Reposted from the Hockey Schtick
A new paper published in Nature Geoscience finds “From about 50,000 to 11,000 years ago, the central Arctic Basin from 1,000 to 2,500 meters deep was … 1–2°C warmer than modern Arctic Intermediate Water.” This finding is particularly surprising because it occurred during the last major ice age.
Horizontal axis is thousands of years ago with modern temperatures at the left and 50,000 years ago at the right. Temperature proxy of the Intermediate Water Layer of the Arctic Ocean is shown in top graph with degrees C anomaly noted at the upper right vertical axis. Note this graph is on an inverse scale with warmer temps at the bottom and colder temps at the top.
Here’s the paper:
T. M. Cronin, G. S. Dwyer, J. Farmer, H. A. Bauch, R. F.
Spielhagen, M. Jakobsson, J. Nilsson, W. M. Briggs Jr &
Nature Geoscience (2012) doi:10.1038/ngeo1557
In the Arctic Ocean, the cold and relatively fresh water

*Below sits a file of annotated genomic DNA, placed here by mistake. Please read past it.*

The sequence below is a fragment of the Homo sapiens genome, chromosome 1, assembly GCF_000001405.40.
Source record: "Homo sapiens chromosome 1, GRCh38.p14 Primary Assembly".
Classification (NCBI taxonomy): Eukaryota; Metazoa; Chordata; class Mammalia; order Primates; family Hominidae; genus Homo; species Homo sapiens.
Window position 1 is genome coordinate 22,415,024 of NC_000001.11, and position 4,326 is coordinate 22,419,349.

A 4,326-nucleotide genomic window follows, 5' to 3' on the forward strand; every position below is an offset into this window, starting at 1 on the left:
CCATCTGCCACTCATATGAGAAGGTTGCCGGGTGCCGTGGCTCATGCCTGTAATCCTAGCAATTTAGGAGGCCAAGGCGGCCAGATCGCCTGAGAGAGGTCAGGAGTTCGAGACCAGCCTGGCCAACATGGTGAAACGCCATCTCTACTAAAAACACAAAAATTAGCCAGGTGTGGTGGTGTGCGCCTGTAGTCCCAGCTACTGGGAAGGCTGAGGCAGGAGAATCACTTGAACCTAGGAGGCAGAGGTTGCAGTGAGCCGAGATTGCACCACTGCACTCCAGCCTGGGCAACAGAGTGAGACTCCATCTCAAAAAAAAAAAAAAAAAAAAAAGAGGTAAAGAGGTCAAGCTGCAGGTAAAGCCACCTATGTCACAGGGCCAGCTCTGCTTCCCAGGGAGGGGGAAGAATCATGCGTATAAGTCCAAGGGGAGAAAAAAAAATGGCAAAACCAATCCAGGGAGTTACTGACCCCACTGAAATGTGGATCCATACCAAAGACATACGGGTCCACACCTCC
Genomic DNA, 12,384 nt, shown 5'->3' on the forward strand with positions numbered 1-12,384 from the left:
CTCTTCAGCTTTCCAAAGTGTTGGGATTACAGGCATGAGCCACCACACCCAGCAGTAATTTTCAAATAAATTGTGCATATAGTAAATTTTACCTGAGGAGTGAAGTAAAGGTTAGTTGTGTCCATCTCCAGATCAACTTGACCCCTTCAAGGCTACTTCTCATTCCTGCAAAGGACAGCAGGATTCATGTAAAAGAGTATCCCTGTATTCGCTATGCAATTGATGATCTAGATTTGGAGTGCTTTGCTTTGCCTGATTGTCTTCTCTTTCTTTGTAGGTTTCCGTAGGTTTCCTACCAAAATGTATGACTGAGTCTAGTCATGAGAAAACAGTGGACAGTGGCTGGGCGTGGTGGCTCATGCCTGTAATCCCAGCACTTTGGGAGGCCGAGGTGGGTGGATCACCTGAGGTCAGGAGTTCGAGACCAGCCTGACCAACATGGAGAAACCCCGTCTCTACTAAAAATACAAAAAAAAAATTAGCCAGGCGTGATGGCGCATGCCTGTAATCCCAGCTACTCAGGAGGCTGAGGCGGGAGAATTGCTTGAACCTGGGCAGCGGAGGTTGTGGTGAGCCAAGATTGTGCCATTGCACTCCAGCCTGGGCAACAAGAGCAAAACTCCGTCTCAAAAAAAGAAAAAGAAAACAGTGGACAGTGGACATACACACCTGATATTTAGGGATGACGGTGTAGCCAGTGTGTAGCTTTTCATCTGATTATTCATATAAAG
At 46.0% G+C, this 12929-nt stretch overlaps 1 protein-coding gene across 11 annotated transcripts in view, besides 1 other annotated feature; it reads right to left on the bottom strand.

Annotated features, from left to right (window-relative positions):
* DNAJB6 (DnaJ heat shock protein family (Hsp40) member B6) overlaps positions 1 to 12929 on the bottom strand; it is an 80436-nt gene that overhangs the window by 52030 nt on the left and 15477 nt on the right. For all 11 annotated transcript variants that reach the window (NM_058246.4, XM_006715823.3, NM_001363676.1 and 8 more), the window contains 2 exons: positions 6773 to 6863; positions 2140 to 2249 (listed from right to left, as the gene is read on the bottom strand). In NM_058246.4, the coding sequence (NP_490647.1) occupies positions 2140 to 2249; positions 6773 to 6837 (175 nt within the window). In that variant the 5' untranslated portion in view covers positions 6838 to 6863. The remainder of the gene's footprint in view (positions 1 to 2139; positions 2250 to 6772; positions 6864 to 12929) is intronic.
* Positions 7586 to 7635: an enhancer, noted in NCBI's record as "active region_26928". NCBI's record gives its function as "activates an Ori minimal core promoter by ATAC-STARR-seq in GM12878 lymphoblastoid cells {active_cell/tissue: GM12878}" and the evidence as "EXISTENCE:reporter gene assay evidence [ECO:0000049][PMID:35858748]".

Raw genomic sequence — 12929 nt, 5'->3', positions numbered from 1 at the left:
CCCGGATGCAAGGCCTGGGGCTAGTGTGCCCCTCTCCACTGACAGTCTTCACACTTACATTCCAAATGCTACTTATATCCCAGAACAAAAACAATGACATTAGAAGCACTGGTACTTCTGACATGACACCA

beneath the sea ice is separated from the underlying warmer
and saltier Atlantic Layer by a halocline. Ongoing sea ice
loss and warming in the Arctic Ocean have
demonstrated the instability of the halocline, with
implications for further sea ice loss. The stability of the
halocline through past climate variations is unclear.
Here we estimate intermediate water temperatures over the
past 50,000 years from the Mg/Ca and Sr/Ca values of
ostracods from 31 Arctic sediment cores. From about 50 to
11 [thousand years] ago, the central Arctic Basin from
1,000 to 2,500m was occupied by a water mass we call
Glacial Arctic Intermediate Water. This water mass was
1–2°C warmer than modern Arctic Intermediate Water,
with temperatures peaking during or just before millennial-scale Heinrich cold
events and the Younger Dryas cold interval. We use
numerical modelling to show that the intermediate depth
warming could result from the expected decrease in the flux
of fresh water to the Arctic Ocean during glacial conditions,
which would cause the halocline to deepen and push the
warm Atlantic Layer into intermediate depths. Although not
modelled, the reduced formation of cold, deep waters due to
the exposure of the Arctic continental shelf could also
contribute to the intermediate depth warming.
(updated higher quality graph thanks to Roger “Tallbloke”)